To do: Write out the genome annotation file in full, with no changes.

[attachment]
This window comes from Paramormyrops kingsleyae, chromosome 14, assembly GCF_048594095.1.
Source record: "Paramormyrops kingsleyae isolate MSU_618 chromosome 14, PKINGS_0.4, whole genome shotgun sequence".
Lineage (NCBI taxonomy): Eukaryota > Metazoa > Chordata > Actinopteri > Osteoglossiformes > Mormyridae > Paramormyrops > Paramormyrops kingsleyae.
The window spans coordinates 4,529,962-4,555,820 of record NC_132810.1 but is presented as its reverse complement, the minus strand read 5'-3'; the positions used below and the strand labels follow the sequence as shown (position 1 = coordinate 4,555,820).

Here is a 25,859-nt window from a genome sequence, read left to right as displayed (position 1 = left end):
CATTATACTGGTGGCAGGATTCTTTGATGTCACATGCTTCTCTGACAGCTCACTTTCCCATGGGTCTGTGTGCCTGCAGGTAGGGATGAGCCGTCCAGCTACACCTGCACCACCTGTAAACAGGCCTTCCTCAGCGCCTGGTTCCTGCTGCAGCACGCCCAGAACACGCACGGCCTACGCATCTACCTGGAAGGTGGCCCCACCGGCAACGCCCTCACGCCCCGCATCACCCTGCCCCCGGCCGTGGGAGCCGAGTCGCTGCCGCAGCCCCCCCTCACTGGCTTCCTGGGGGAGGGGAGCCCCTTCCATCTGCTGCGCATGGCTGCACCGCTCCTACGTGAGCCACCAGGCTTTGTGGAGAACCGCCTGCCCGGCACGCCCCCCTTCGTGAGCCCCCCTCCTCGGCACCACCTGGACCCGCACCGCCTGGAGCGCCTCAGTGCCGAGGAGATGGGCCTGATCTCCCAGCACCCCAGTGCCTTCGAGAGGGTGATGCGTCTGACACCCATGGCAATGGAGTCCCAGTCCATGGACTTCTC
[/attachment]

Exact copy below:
This window comes from Paramormyrops kingsleyae, chromosome 14, assembly GCF_048594095.1.
Source record: "Paramormyrops kingsleyae isolate MSU_618 chromosome 14, PKINGS_0.4, whole genome shotgun sequence".
Lineage (NCBI taxonomy): Eukaryota > Metazoa > Chordata > Actinopteri > Osteoglossiformes > Mormyridae > Paramormyrops > Paramormyrops kingsleyae.
The window spans coordinates 4,529,962-4,555,820 of record NC_132810.1 but is presented as its reverse complement, the minus strand read 5'-3'; the positions used below and the strand labels follow the sequence as shown (position 1 = coordinate 4,555,820).

Here is a 25,859-nt window from a genome sequence, read left to right as displayed (position 1 = left end):
CATTATACTGGTGGCAGGATTCTTTGATGTCACATGCTTCTCTGACAGCTCACTTTCCCATGGGTCTGTGTGCCTGCAGGTAGGGATGAGCCGTCCAGCTACACCTGCACCACCTGTAAACAGGCCTTCCTCAGCGCCTGGTTCCTGCTGCAGCACGCCCAGAACACGCACGGCCTACGCATCTACCTGGAAGGTGGCCCCACCGGCAACGCCCTCACGCCCCGCATCACCCTGCCCCCGGCCGTGGGAGCCGAGTCGCTGCCGCAGCCCCCCCTCACTGGCTTCCTGGGGGAGGGGAGCCCCTTCCATCTGCTGCGCATGGCTGCACCGCTCCTACGTGAGCCACCAGGCTTTGTGGAGAACCGCCTGCCCGGCACGCCCCCCTTCGTGAGCCCCCCTCCTCGGCACCACCTGGACCCGCACCGCCTGGAGCGCCTCAGTGCCGAGGAGATGGGCCTGATCTCCCAGCACCCCAGTGCCTTCGAGAGGGTGATGCGTCTGACACCCATGGCAATGGAGTCCCAGTCCATGGACTTCTC